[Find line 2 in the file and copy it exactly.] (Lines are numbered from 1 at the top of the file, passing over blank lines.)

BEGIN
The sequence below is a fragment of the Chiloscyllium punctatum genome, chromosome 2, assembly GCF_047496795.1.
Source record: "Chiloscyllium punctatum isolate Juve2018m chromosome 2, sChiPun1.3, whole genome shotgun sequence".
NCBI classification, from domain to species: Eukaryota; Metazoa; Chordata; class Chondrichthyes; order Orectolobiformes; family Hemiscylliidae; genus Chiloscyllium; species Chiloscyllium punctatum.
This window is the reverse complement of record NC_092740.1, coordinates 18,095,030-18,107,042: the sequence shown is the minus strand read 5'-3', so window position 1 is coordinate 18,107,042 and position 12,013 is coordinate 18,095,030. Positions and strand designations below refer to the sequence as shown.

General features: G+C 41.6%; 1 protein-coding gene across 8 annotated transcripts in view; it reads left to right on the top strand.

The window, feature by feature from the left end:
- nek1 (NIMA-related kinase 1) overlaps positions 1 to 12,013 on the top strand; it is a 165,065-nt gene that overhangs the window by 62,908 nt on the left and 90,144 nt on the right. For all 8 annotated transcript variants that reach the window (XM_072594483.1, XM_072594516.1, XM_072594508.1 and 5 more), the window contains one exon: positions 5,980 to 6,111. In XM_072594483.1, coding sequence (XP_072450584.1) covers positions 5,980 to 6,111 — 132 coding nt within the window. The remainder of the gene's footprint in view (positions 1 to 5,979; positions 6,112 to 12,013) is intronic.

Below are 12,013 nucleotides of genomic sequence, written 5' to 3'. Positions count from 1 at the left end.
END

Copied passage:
Source record: "Chiloscyllium punctatum isolate Juve2018m chromosome 2, sChiPun1.3, whole genome shotgun sequence".